So, you’ve decided to start working as a freelance translator. You’ve got your dictionaries and your CAT tool ready and you’re looking for your next translation assignment. For those of you working with regular clients, maybe it’s just a matter of answering that translation request that has just appeared in your inbox but, for the rest, who are looking for new clients and new challenges, it may take some more work on your side.
More and more translation agencies turn to freelance translators, to cover their needs for translation and revision assignments. So, the question is “How does my name get into that PM’s database, so that I become a regular translator for them?”.
Well, sending your CV would be a good start.
No, no. Don’t press the “Send” button yet! Here are some secrets to take into account before you hit that button again.
Prepare a cover letter to send along with your CV. Imagine this as the first impression someone gets when they see you. The first handshake. Make it short and informative, give the reader a good reason to open and go through your CV.
Read carefully the ad you’re replying to or the job specifications. If there are minimum requirements that cannot be covered on your side, then chances are that you are wasting both yours and the evaluator’s time. Use that time to look for something that applies more on your qualifications.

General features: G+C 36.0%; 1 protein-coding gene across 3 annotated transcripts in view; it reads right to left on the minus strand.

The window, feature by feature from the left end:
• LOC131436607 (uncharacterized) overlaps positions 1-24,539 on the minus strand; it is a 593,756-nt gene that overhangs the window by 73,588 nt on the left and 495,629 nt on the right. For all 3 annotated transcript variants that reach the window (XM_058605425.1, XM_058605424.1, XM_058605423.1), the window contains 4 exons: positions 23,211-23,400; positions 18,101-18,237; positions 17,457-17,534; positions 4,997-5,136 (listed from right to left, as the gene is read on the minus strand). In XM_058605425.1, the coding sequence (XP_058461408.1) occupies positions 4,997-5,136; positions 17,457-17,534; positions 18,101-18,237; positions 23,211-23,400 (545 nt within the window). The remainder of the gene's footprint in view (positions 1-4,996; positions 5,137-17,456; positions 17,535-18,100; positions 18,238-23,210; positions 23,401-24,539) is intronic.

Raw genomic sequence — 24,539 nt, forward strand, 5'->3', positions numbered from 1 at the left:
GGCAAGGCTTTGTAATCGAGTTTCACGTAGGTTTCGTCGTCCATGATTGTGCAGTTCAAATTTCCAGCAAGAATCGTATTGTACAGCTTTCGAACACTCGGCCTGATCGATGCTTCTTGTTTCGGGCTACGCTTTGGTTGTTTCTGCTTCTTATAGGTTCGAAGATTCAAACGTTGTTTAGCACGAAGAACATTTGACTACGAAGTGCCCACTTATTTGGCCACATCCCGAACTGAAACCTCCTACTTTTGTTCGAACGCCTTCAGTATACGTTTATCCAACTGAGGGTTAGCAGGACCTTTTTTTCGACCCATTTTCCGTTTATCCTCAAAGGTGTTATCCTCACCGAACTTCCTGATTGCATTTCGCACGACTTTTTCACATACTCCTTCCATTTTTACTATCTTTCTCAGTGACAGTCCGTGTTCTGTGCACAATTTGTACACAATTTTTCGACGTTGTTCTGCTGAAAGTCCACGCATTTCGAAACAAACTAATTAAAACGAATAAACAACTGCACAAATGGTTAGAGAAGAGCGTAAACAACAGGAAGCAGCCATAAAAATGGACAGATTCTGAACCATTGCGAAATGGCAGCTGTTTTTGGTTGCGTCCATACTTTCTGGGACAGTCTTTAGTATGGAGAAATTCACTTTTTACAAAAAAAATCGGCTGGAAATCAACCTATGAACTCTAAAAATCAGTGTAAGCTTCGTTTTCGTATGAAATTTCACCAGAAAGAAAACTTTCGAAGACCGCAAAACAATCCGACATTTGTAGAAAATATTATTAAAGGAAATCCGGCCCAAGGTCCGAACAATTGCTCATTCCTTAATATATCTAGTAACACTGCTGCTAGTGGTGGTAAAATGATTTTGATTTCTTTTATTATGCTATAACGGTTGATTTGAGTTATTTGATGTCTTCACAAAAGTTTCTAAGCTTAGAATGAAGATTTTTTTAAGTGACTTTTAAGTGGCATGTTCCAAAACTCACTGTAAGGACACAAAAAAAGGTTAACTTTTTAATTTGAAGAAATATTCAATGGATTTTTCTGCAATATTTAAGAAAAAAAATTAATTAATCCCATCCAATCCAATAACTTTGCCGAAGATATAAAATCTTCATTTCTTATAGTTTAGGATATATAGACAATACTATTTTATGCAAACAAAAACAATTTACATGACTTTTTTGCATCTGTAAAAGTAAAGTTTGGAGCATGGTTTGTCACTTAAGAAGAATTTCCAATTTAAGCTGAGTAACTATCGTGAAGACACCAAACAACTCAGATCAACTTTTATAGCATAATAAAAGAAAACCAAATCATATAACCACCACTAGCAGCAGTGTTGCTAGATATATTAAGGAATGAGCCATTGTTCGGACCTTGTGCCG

Remove any work experience that is totally irrelevant with the job you are applying for. Having worked as a bartender for 4 years will not add any extra points, when you are applying for the position of a freelance translator. Unless, of course, your offer also includes preparing and serving drinks. (True story!)
When replying to an ad, requesting your CV, make sure you send the CV, ideally in the requested format. You can boost your application by also sending the links to your PROZ or LinkedIn profile, but you cannot send just the links without the actual CV.
Translators and revisers deliver written work. Your CV is the first work sample you are delivering to this PM, so make sure it’s clear, well written, and doesn’t contain any mistakes. A typo or an extra space may not be a big deal, when delivering a 120,000-word translation, but it can lead to the rejection of your application, when it appears on the third line of your 4-page CV. It doesn’t necessarily mean that you cannot write but it may mean that you are not meticulous, or you don’t take this opportunity seriously enough, to invest time on an extra review.
Working as a freelance translator for a translation company means that you may never meet the PM in person. The good thing in that is that you don’t have to worry about dressing in your suit for that job interview. However, in all communication, from job application to work delivery, before you press that “Send” button, make sure you remember that what you write and how you write it, is about all that this PM sees of you.
Author: Elena Rista.